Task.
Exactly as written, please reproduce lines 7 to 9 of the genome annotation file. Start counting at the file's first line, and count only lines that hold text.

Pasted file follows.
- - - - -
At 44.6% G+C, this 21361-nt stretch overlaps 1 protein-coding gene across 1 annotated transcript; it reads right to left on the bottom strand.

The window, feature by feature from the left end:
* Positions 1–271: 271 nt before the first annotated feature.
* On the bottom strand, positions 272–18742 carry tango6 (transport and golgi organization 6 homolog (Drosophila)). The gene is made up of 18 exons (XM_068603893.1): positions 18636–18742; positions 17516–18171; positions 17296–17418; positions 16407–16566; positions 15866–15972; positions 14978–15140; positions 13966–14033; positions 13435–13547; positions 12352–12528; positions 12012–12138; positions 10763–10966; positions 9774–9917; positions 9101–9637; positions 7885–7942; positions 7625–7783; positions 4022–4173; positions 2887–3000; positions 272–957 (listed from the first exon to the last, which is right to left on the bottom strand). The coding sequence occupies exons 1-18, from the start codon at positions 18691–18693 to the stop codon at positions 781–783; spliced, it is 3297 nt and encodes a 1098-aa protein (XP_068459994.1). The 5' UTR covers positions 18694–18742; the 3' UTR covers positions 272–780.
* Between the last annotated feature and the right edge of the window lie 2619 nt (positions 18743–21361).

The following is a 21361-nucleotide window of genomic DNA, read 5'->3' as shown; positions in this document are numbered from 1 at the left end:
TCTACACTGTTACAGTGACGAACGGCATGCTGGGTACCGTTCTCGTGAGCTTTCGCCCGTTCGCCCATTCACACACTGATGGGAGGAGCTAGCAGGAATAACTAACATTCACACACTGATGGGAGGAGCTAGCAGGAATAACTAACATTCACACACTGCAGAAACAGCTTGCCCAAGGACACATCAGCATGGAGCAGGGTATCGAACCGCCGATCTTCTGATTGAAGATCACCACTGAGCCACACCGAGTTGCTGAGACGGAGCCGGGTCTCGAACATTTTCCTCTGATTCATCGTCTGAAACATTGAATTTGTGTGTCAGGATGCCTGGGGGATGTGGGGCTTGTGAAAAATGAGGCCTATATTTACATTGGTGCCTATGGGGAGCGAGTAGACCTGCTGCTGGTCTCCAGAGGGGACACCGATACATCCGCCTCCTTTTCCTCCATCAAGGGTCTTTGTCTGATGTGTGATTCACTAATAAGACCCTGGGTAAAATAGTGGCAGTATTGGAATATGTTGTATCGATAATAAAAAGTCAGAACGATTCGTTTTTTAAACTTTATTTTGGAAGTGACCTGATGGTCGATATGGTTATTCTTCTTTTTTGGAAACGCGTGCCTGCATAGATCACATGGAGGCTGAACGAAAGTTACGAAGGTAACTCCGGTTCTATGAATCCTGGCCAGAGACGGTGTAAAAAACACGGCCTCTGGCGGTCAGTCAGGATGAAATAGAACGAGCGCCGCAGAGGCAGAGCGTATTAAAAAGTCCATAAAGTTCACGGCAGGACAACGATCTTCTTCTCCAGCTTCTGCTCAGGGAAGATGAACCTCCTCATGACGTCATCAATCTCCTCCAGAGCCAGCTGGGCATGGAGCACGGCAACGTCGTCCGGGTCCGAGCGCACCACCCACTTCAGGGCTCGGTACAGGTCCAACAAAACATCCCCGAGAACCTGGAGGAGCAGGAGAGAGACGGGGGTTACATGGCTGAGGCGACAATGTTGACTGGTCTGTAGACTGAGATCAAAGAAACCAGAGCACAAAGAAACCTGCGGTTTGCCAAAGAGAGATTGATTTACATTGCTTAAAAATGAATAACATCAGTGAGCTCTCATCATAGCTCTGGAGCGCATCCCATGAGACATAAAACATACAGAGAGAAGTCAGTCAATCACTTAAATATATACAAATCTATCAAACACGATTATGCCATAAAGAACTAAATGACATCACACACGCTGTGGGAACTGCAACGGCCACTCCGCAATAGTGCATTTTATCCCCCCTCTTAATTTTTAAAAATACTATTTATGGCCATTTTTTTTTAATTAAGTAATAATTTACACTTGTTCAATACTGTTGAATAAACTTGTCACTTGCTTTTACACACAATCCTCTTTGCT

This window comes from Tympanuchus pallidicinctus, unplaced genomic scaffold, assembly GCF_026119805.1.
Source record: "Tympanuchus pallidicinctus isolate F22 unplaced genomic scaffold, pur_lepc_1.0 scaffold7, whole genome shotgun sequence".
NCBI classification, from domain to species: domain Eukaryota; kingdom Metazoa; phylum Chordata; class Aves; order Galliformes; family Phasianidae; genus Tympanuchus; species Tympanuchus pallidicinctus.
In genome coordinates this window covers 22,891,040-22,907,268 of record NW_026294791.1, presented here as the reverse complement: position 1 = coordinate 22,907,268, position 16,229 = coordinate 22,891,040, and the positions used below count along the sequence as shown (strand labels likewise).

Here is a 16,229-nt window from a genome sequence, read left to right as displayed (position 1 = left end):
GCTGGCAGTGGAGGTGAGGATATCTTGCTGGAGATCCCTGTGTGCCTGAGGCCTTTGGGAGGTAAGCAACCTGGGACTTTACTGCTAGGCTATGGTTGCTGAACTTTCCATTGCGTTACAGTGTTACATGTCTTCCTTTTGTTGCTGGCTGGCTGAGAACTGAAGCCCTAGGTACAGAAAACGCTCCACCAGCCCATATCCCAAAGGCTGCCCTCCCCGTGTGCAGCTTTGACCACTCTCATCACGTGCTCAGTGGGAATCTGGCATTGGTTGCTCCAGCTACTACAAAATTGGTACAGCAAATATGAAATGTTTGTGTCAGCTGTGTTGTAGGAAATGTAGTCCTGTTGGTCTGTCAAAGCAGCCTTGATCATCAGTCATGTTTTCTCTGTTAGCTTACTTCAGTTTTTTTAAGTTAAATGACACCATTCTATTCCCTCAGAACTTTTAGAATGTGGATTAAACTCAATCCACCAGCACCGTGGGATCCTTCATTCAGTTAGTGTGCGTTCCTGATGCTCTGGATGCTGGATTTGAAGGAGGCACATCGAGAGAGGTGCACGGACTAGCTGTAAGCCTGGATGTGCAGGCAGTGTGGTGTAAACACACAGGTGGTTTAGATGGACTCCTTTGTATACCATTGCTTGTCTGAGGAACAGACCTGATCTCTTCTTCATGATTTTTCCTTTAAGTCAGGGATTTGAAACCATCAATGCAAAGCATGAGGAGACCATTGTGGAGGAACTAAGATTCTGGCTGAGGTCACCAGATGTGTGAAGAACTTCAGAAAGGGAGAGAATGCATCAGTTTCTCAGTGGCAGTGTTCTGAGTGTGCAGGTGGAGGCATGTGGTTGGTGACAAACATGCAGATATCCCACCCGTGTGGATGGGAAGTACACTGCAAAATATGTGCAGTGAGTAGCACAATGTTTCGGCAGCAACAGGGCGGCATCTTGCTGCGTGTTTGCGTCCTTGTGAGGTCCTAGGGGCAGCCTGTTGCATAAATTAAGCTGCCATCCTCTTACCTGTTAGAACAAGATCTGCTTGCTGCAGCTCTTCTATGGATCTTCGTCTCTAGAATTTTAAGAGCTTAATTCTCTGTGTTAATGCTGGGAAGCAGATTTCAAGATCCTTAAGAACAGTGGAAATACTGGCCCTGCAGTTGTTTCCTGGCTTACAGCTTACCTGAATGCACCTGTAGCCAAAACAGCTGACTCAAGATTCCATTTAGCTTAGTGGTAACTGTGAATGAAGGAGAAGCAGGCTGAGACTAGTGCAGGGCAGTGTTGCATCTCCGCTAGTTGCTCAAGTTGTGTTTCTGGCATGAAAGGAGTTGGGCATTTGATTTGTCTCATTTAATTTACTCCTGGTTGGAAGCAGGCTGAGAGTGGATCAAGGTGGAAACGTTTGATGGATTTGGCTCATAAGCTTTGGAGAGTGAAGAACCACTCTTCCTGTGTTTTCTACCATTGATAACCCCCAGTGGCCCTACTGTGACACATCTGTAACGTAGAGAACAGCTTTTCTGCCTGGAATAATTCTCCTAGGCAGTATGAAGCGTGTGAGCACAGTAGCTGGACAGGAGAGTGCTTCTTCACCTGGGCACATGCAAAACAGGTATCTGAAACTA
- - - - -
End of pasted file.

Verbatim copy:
TCTACACTGTTACAGTGACGAACGGCATGCTGGGTACCGTTCTCGTGAGCTTTCGCCCGTTCGCCCATTCACACACTGATGGGAGGAGCTAGCAGGAATAACTAACATTCACACACTGATGGGAGGAGCTAGCAGGAATAACTAACATTCACACACTGCAGAAACAGCTTGCCCAAGGACACATCAGCATGGAGCAGGGTATCGAACCGCCGATCTTCTGATTGAAGATCACCACTGAGCCACACCGAGTTGCTGAGACGGAGCCGGGTCTCGAACATTTTCCTCTGATTCATCGTCTGAAACATTGAATTTGTGTGTCAGGATGCCTGGGGGATGTGGGGCTTGTGAAAAATGAGGCCTATATTTACATTGGTGCCTATGGGGAGCGAGTAGACCTGCTGCTGGTCTCCAGAGGGGACACCGATACATCCGCCTCCTTTTCCTCCATCAAGGGTCTTTGTCTGATGTGTGATTCACTAATAAGACCCTGGGTAAAATAGTGGCAGTATTGGAATATGTTGTATCGATAATAAAAAGTCAGAACGATTCGTTTTTTAAACTTTATTTTGGAAGTGACCTGATGGTCGATATGGTTATTCTTCTTTTTTGGAAACGCGTGCCTGCATAGATCACATGGAGGCTGAACGAAAGTTACGAAGGTAACTCCGGTTCTATGAATCCTGGCCAGAGACGGTGTAAAAAACACGGCCTCTGGCGGTCAGTCAGGATGAAATAGAACGAGCGCCGCAGAGGCAGAGCGTATTAAAAAGTCCATAAAGTTCACGGCAGGACAACGATCTTCTTCTCCAGCTTCTGCTCAGGGAAGATGAACCTCCTCATGACGTCATCAATCTCCTCCAGAGCCAGCTGGGCATGGAGCACGGCAACGTCGTCCGGGTCCGAGCGCACCACCCACTTCAGGGCTCGGTACAGGTCCAACAAAACATCCCCGAGAACCTGGAGGAGCAGGAGAGAGACGGGGGTTACATGGCTGAGGCGACAATGTTGACTGGTCTGTAGACTGAGATCAAAGAAACCAGAGCACAAAGAAACCTGCGGTTTGCCAAAGAGAGATTGATTTACATTGCTTAAAAATGAATAACATCAGTGAGCTCTCATCATAGCTCTGGAGCGCATCCCATGAGACATAAAACATACAGAGAGAAGTCAGTCAATCACTTAAATATATACAAATCTATCAAACACGATTATGCCATAAAGAACTAAATGACATCACACACGCTGTGGGAACTGCAACGGCCACTCCGCAATAGTGCATTTTATCCCCCCTCTTAATTTTTAAAAATACTATTTATGGCCATTTTTTTTTAATTAAGTAATAATTTACACTTGTTCAATACTGTTGAATAAACTTGTCACTTGCTTTTACACACAATCCTCTTTGCT

This window comes from Tympanuchus pallidicinctus, unplaced genomic scaffold, assembly GCF_026119805.1.
Source record: "Tympanuchus pallidicinctus isolate F22 unplaced genomic scaffold, pur_lepc_1.0 scaffold7, whole genome shotgun sequence".